Tips for Decluttering Your Apartment | The Allstate Blog

Minimalist Guide: Decluttering Your Apartment

Whether you look to TV, social media or your best friend to help keep you in the loop, chances are you’ve picked up on just how enamored people across the country have become with the idea of decluttering. As apartment dwellers, our limited living space means there simply is not… Allstate https://i1.wp.com/blog.allstate.com/wp-content/uploads/2016/06/messy-closet_iStock.jpg?fit=1701%2C1129&ssl=1
decluttering tips
shares

Whether you look to TV, social media or your best friend to help keep you in the loop, chances are you’ve picked up on just how enamored people across the country have become with the idea of decluttering.

As apartment dwellers, our limited living space means there simply is not enough room to accumulate clutter the way someone with a basement, attic and garage may be tempted to do. Here are some tips on how to stay ahead of clutter with some proactive measures you can do today.

Boston terrier dog

Apartment Appropriate Pets

If you rent an apartment, there are some types of pets that might not be the best for you. Check out these 6 pets that may be perfect for your apartment.
Get A Quote
Get A Quick, Personalized Insurance Quote Today.
A great rate is just a few clicks away.

According to the American Demographics Society, Americans collectively spend 9 million hours per day searching for misplaced items. Taking the time to both clear out old clutter and proactively prevent new clutter from accumulating may save you time when it really counts, like when you’re late for work (again).

Start Small

As with any new habit, you may want to start small if your new approach is going to stick. Pick one room (or drawer or closet) to tackle and one new proactive measure to implement each week, and you can be on track in no time.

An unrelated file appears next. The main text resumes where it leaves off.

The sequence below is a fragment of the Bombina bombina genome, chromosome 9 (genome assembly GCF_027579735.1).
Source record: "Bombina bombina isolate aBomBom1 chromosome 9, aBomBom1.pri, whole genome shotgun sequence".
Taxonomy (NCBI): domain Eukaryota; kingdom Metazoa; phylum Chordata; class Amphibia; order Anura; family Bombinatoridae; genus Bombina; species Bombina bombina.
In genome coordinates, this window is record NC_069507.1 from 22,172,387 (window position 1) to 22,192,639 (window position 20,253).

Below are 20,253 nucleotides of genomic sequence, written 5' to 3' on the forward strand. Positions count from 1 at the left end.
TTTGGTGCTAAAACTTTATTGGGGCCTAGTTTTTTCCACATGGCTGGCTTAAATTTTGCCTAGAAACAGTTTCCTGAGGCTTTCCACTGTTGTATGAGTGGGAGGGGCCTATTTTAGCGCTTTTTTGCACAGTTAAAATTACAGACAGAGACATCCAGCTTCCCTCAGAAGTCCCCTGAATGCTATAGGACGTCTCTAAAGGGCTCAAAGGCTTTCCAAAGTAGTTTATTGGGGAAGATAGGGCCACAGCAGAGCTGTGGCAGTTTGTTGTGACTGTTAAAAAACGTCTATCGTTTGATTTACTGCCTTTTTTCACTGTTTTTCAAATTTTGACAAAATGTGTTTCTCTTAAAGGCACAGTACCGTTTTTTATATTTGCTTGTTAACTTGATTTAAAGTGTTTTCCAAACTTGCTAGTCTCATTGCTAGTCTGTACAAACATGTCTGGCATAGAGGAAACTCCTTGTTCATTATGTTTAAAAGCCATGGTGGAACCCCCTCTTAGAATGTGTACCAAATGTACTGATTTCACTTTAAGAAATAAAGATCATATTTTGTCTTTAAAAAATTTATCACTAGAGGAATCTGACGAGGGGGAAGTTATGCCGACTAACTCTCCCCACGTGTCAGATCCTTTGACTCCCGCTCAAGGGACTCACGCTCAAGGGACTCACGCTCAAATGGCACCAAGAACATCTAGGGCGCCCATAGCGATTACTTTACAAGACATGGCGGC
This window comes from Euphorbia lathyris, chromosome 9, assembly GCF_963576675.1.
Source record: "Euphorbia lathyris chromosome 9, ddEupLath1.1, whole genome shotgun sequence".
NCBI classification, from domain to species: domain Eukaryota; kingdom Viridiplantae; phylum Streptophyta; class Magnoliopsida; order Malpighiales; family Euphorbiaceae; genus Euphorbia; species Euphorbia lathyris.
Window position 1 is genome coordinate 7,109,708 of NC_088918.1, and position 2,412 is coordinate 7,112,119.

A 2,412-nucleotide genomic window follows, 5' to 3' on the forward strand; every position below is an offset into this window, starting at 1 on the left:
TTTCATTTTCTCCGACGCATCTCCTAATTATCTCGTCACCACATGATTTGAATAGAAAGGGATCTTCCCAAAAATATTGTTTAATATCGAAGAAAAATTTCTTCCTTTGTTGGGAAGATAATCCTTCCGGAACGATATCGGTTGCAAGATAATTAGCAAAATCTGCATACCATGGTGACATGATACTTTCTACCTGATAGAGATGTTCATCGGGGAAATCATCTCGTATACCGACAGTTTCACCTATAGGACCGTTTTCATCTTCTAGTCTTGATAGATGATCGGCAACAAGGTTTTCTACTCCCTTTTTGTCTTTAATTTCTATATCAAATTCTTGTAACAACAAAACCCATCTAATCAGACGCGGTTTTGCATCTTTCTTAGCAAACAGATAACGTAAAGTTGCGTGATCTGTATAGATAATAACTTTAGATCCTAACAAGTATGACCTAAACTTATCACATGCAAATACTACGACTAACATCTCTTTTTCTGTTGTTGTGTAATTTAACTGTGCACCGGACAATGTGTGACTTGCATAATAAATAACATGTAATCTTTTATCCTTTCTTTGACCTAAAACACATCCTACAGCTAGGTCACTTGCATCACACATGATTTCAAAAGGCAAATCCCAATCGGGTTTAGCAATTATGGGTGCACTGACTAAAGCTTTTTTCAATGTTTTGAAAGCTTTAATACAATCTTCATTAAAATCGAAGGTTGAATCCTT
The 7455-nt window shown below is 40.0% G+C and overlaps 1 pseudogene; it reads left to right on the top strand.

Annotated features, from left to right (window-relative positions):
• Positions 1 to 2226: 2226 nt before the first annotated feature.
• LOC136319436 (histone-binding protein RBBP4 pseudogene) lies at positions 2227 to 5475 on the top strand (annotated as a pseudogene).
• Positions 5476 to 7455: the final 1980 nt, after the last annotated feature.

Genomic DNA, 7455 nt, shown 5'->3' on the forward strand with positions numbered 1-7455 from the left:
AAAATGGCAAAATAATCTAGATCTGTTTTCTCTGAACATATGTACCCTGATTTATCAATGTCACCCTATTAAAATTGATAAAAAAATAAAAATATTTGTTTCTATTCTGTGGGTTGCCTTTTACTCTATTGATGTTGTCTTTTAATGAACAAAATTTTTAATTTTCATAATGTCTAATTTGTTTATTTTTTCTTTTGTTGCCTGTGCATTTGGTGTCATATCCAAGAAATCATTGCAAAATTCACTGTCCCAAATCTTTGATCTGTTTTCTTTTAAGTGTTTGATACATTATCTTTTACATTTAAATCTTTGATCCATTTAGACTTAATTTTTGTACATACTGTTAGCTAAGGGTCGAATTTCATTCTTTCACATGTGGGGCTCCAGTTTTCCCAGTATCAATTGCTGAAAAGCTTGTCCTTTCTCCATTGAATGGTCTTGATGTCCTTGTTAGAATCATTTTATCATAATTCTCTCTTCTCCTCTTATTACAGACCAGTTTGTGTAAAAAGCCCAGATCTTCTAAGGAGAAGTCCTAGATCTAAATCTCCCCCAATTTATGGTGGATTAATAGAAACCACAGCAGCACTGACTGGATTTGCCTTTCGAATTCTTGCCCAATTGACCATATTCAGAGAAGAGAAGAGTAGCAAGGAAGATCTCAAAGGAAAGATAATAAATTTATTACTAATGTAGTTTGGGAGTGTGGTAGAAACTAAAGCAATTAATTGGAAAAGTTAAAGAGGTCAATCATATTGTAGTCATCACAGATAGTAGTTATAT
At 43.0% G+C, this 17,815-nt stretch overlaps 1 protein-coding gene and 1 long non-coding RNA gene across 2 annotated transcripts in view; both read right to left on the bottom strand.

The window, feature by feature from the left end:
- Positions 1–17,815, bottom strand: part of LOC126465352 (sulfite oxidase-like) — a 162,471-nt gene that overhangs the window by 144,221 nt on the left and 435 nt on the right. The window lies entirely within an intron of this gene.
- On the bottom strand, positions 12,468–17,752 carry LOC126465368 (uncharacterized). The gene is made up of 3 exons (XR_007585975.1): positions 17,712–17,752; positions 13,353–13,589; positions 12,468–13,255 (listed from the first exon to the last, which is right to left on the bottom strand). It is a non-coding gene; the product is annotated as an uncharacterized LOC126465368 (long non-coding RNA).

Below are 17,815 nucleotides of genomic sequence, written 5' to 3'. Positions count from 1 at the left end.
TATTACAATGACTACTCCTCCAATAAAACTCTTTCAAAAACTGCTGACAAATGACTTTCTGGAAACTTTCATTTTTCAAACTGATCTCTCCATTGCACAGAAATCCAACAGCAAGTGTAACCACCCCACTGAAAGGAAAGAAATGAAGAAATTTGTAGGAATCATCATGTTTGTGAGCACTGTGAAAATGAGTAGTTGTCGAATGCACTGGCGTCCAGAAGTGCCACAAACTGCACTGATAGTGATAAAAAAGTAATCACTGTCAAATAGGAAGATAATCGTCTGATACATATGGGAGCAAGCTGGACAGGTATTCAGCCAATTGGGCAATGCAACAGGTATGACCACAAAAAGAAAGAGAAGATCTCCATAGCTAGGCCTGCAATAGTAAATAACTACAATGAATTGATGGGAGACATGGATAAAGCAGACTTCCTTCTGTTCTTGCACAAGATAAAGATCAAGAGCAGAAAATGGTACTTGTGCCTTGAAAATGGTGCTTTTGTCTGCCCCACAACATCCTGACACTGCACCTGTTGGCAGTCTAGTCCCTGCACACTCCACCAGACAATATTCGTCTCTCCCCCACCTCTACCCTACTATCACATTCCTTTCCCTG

Dealing With Existing Clutter

Divide and conquer: Before you can implement new organization techniques, you’ll need to take stock of what you have. Gather like items in one area (such as all of your cleaning supplies from your kitchen, bathroom and laundry area), then toss anything expired. You may also want to take note of your total inventory before returning them to their proper places. Continue this process with all like items throughout your apartment, separating everything into piles of items to keep, donate, recycle or throw away.

Round two eliminations: Once you’ve cleared out the stuff you absolutely do not need to hold onto, it’s time to take a second look at the items that are remaining and the space that you have available. Ask yourself why you’re holding onto those items: Do they serve a purpose? Do they hold some sentimental value? You can even ask yourself a core question from Marie Kondo’s book called “The Life-Changing Magic of Tidying Up:” Does this item spark joy? Give yourself permission to let go of those things that no longer serve a purpose or bring happiness into your home. Still holding onto that sweater your aunt gave you three birthdays ago? You’re never going to wear it, and it’s taking up valuable space in your drawer. Donate it!

Reconsider sentimental storage: We all have that one box of report cards and art projects from grade school. Free up some storage space by taking photos or digitally scanning them into your computer and disposing of the originals, perhaps keeping a prized item or two.